For me myself, it’s a mix. Each climber has to know her own body, limits, strengths and weaknesses – mine include a generally weak body, as compared to most of my climbing partners – I start over from a baseline of zero, in terms of strength, every winter, if I don’t make sure to maintain by staying deliberately active in what are usually our “off-season” months, from November through February (when we “only” cross-country ski and snowshoe and backcountry ski and scramble and and and…)

My strong bits are my legs and butt and my back/core, generally speaking – I’m very proud of those muscle groups (and, hell, they way they look in my jeans!) The gaps in my fitness are definitely my arms – you don’t necessarily use your arms as much as your legs in alpine mountaineering (although don’t get me wrong – climbing around boulders or pulling oneself up onto a ledge does work the arms), but if we were to fall and be sliding while climbing on Denali, we’d use a move called “self-arrest” – and that is heavily arm reliant – so I want to ensure those are strong as well.

(I tried to find a video of ice axe self-arrest to share with you all here, but – LORDY- they are SO BAD. Google it but don’t consider what you see the “correct” way to do it. Yeesh.)

This year I sought to mitigate these known weaknesses and gaps starting in September, by training for and running my first half marathon, to keep my cardio conditioning up and keep moving during the beginning of our rainy months. I also do a lot of informal yoga around the house and before and after workouts – yoga, at its heart, is about stretching – this helps me heal and stay resilient, to avoid injury.

In terms of strength training, then, my goal is to focus on the arms and building overall strength – so I surprised myself, and turned to Crossfit. Leigh Ann and I have climbed together extremely consistently over the last few years, and I’ve had the opportunity to watch her get stronger (and stronger…and stronger) as she’s been deliberate and dedicated about her training. It got to a point where even without having recently gone climbing she could more or less “just show up” and go out to climb, because her overall fitness was at a level that she was, more or less, “ready for everything.” And I thought … I want that!

So in addition to those one or two nights a week of hiking with weight, and some yoga, I’m doing Crossfit at 6am two to three times per week at my local gym. Getting myself to a Cross-fit gym has been something of an exercise in mind over matter: I’ve always sworn I would never get into weight-lifting, because I found the concept repellant (as I’ve said since high school, the simple concept of amassing weight for the sole purpose of repeatedly picking it up and putting it back down is nonsensical), so to find oneself hoisting a metal bar (with admittedly the most embarrassingly tiny weights ever) over my head, repeatedly, exhaustively – it’s really a big mental transition. But it is getting me to weight train, it is getting me stronger, and I like the community at my local gym, which is co-owned by a man and a woman (cool) and has a lead trainer who is also a woman, and who, despite almost certainly being younger than me, can probably bench-press my body weight (although that’s probably the wrong term for it. So many new words, in weight-training!)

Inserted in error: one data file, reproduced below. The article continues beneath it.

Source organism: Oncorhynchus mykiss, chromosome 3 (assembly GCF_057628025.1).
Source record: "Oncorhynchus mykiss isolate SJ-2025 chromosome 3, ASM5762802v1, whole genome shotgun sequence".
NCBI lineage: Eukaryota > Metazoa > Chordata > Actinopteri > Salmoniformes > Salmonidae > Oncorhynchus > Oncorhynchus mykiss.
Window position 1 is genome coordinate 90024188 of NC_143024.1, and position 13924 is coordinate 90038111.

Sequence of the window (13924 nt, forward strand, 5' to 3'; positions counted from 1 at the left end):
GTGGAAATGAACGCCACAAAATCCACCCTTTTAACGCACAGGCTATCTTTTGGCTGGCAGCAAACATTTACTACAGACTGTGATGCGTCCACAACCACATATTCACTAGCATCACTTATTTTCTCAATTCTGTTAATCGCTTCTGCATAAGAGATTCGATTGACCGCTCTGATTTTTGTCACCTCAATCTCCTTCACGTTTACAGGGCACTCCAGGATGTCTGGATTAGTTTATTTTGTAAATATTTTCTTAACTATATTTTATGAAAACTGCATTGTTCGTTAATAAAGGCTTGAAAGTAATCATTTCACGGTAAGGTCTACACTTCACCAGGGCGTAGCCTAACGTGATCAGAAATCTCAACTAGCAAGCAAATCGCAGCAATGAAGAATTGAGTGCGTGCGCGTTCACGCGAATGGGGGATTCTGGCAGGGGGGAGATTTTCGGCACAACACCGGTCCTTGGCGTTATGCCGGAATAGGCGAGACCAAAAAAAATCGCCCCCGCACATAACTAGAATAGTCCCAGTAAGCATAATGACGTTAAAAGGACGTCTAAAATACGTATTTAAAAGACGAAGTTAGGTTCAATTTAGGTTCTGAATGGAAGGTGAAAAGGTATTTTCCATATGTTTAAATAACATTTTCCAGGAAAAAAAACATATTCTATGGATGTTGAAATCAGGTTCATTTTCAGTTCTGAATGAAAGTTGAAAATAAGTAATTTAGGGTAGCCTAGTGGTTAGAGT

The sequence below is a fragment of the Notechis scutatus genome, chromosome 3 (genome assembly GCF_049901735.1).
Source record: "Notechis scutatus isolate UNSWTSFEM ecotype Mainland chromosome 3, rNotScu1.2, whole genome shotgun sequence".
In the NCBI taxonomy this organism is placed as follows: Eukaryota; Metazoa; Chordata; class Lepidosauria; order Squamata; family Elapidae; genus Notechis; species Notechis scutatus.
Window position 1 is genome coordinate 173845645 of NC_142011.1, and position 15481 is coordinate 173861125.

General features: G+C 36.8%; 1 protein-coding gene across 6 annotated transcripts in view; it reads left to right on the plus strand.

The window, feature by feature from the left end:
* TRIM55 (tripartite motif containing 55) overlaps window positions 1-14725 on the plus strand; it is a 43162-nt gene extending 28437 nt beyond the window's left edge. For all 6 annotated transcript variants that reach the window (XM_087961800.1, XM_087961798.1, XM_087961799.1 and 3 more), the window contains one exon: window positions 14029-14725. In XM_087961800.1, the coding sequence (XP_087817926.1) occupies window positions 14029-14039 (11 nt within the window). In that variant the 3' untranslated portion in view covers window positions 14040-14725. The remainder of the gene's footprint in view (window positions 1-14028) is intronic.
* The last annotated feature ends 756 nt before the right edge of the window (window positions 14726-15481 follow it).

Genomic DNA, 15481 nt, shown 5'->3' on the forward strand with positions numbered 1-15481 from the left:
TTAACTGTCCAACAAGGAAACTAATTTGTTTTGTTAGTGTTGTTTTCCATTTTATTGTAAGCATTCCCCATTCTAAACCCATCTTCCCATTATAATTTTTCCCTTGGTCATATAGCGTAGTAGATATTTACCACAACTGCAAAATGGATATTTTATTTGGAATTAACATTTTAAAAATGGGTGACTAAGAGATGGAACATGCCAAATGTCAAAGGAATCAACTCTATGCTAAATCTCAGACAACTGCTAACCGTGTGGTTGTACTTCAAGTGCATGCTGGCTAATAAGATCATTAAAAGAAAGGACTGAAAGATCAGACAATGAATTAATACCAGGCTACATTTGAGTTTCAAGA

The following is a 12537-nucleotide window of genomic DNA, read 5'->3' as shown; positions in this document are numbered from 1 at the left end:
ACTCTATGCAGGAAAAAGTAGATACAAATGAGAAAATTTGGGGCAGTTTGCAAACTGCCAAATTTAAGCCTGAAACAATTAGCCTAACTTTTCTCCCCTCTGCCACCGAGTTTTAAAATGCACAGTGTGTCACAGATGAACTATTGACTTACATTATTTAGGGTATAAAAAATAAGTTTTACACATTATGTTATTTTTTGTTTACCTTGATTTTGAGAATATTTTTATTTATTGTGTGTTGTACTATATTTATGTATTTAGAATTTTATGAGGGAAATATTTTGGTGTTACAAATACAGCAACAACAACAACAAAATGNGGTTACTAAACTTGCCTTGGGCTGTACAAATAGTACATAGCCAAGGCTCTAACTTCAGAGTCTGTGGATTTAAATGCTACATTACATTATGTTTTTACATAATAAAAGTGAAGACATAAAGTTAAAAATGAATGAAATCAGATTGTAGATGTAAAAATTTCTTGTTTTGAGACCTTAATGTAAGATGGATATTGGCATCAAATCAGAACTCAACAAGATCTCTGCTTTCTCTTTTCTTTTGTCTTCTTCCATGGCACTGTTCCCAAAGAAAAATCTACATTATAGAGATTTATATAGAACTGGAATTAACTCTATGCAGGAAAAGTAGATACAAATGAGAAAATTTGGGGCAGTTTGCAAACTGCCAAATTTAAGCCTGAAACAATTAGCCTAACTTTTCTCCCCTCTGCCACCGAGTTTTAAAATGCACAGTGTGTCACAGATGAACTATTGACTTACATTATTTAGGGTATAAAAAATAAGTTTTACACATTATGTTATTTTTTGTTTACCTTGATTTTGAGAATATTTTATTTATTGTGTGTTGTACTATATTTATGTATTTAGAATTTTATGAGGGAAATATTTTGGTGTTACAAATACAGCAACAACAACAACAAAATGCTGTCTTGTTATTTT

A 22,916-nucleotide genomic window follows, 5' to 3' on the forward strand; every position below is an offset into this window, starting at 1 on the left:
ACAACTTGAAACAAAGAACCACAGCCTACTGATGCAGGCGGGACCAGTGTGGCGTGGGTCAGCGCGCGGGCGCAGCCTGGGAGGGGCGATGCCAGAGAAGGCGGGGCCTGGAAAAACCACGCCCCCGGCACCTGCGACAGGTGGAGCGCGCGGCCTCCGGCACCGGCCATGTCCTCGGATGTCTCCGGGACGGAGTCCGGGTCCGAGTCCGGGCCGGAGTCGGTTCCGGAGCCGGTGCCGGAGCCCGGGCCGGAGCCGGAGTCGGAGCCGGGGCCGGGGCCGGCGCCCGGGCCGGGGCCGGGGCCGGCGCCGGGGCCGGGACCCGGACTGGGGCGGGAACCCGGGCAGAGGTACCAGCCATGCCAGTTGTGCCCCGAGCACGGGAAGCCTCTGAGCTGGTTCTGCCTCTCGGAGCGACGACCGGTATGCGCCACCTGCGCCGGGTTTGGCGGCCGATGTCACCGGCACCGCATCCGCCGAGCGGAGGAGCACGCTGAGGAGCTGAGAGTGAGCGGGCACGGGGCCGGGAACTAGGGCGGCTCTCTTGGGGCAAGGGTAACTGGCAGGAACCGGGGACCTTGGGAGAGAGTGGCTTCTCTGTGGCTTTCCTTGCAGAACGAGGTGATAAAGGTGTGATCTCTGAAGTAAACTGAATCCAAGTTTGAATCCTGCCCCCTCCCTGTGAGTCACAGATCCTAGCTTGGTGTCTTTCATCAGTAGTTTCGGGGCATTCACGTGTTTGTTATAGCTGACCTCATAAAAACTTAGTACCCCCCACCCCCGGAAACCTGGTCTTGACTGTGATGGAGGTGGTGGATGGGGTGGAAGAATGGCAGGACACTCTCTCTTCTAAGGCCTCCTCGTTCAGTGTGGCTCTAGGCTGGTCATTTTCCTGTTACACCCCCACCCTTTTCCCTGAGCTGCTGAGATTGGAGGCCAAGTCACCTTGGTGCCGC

So there’s the strength training component. Other aspects of training that I’d like to build in over the coming months include getting back to running once or twice a week – I dropped it like a bad habit shortly after finishing my half marathon – whoops. And in a perfect world I’ll pick up a class or two of hot yoga each week, to help with recovery – the time after a work out when you let your muscles heal, and also build themselves back up. My doctor is a marathoner and yogi, and has prescribed “more yoga” (in writing!) every time I’ve seen her for the last two years, so that’s on the list, as well.

It’s hard to know when you’re doing enough, though, when you have never done something at this scale before. What does “Denali Fit” look like? Will all our weight training, night hikes, movement-specific training, stretching and extra cardio add up to being ready in just shy of what is now three and a half months? How strong is strong enough?

The answer to these questions will become clearer as we get closer to Denali, and when we begin a planned series of weekend overnights at Mount Rainier National Park, to be spent reviewing our technical skills, getting our winter camping habits and camp setup nailed down as a team, and testing out our fitness by, hopefully, climbing Rainier itself. It helps you get a sense of where your fitness is for a 20,000 ft mountain when you have a 14,000 footer eye-balling you as you cross over the West Seattle Bridge on your commute each day!

Those outings begin for our team on January 31st, a wee 11 days away (and I kinda can’t wait). In the meantime, we’re headed out on yet another night hike tonight – to ensure we condition all the things.

Think of us enjoying the “summit” and the stars tonight, if you crawl into bed early. We’ll be out there, getting strong.